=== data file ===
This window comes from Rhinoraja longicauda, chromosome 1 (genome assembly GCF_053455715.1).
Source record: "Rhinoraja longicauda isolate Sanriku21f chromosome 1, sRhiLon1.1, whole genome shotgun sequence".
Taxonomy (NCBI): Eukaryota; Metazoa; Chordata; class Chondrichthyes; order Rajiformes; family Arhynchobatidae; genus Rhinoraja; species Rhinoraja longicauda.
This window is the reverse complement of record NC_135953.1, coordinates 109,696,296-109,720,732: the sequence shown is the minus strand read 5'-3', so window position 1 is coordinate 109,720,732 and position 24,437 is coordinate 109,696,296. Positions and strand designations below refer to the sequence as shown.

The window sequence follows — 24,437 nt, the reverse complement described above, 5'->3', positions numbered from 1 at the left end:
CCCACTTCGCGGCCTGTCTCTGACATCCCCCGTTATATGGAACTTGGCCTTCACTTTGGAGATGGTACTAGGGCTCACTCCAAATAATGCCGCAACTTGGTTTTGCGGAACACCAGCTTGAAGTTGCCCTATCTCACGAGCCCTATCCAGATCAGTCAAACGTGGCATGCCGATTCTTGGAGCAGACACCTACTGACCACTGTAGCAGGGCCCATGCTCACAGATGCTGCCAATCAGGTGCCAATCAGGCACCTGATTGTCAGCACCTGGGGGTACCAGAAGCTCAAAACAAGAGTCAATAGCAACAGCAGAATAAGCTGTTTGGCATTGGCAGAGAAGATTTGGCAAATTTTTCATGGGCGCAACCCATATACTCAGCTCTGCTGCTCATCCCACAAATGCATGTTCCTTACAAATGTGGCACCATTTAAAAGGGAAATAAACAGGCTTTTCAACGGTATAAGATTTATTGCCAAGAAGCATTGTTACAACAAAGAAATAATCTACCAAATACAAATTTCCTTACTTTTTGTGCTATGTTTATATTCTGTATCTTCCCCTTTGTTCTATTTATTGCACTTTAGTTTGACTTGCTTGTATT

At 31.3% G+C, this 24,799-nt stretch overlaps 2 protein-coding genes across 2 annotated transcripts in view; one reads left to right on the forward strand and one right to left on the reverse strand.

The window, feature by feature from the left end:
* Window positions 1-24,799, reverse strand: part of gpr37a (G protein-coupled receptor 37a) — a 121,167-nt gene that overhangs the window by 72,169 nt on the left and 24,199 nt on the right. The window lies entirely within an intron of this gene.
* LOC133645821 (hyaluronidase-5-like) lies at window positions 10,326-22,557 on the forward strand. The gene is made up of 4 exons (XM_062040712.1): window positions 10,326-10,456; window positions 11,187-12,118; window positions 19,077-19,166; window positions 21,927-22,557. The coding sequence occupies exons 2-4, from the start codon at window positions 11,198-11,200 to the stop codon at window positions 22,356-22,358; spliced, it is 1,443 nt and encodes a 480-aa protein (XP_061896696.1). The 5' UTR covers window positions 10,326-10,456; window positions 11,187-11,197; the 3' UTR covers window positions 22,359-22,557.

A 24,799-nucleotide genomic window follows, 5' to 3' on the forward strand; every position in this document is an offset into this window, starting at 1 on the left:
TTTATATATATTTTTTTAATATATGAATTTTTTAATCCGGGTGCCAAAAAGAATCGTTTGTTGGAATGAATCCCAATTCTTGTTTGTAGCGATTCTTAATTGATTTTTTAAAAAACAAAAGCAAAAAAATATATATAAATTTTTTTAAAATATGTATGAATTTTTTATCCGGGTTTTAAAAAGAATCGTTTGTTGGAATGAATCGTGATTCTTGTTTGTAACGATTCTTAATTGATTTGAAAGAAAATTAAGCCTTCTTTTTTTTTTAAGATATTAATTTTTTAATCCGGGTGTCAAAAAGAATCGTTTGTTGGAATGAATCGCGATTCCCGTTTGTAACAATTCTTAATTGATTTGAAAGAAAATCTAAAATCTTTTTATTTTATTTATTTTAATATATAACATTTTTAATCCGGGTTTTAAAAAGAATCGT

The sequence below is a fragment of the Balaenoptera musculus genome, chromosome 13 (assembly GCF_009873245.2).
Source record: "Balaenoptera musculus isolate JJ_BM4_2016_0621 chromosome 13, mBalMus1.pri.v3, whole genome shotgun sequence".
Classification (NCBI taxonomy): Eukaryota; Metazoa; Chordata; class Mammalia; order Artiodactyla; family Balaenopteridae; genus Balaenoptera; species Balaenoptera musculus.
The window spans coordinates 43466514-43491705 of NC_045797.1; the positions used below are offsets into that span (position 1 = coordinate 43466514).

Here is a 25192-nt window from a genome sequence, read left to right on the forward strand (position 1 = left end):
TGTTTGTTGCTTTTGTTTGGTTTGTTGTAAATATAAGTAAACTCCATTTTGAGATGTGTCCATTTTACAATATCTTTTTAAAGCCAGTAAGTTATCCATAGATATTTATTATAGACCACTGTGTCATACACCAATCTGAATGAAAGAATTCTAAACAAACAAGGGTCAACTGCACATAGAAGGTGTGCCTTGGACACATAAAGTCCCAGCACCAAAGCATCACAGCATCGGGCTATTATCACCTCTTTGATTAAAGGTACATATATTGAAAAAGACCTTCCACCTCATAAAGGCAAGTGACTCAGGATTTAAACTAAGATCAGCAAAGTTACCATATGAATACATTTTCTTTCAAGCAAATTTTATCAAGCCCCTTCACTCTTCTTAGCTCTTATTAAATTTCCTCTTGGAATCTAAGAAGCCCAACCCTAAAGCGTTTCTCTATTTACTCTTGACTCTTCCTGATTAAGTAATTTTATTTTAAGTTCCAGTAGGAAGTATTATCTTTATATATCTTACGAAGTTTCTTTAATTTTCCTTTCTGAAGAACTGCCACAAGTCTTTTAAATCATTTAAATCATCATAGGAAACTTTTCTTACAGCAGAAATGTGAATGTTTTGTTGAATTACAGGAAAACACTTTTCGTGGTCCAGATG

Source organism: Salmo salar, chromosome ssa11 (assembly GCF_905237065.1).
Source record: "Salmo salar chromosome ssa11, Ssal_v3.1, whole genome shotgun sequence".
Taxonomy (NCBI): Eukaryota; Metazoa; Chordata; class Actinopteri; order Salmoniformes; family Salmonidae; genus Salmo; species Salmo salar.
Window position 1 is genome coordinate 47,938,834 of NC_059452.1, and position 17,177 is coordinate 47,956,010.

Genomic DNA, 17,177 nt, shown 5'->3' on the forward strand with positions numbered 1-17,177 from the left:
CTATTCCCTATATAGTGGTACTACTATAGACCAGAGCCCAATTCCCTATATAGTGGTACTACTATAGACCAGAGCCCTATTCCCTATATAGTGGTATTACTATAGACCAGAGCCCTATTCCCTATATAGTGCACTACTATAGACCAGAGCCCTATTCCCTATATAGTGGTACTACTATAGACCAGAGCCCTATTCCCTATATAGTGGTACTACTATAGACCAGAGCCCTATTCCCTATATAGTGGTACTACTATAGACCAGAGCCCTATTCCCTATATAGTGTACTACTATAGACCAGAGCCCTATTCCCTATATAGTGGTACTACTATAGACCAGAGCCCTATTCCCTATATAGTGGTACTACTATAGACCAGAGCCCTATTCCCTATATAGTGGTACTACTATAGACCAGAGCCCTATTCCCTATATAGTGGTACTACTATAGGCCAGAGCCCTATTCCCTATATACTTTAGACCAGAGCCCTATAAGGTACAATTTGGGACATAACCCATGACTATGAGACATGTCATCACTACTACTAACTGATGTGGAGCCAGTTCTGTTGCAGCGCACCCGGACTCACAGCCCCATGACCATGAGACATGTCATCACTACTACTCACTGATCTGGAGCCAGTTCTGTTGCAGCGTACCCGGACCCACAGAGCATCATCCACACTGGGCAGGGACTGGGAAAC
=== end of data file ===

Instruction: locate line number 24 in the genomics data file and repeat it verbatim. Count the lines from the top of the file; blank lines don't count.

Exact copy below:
CTATTCCCTATATAGTGGTACTACTATAGACCAGAGCCCAATTCCCTATATAGTGGTACTACTATAGACCAGAGCCCTATTCCCTATATAGTGGTATTACTATAGACCAGAGCCCTATTCCCTATATAGTGCACTACTATAGACCAGAGCCCTATTCCCTATATAGTGGTACTACTATAGACCAGAGCCCTATTCCCTATATAGTGGTACTACTATAGACCAGAGCCCTATTCCCTATATAGTGGTACTACTATAGACCAGAGCCCTATTCCCTATATAGTGTACTACTATAGACCAGAGCCCTATTCCCTATATAGTGGTACTACTATAGACCAGAGCCCTATTCCCTATATAGTGGTACTACTATAGACCAGAGCCCTATTCCCTATATAGTGGTACTACTATAGACCAGAGCCCTATTCCCTATATAGTGGTACTACTATAGGCCAGAGCCCTATTCCCTATATACTTTAGACCAGAGCCCTATAAGGTACAATTTGGGACATAACCCATGACTATGAGACATGTCATCACTACTACTAACTGATGTGGAGCCAGTTCTGTTGCAGCGCACCCGGACTCACAGCCCCATGACCATGAGACATGTCATCACTACTACTCACTGATCTGGAGCCAGTTCTGTTGCAGCGTACCCGGACCCACAGAGCATCATCCACACTGGGCAGGGACTGGGAAAC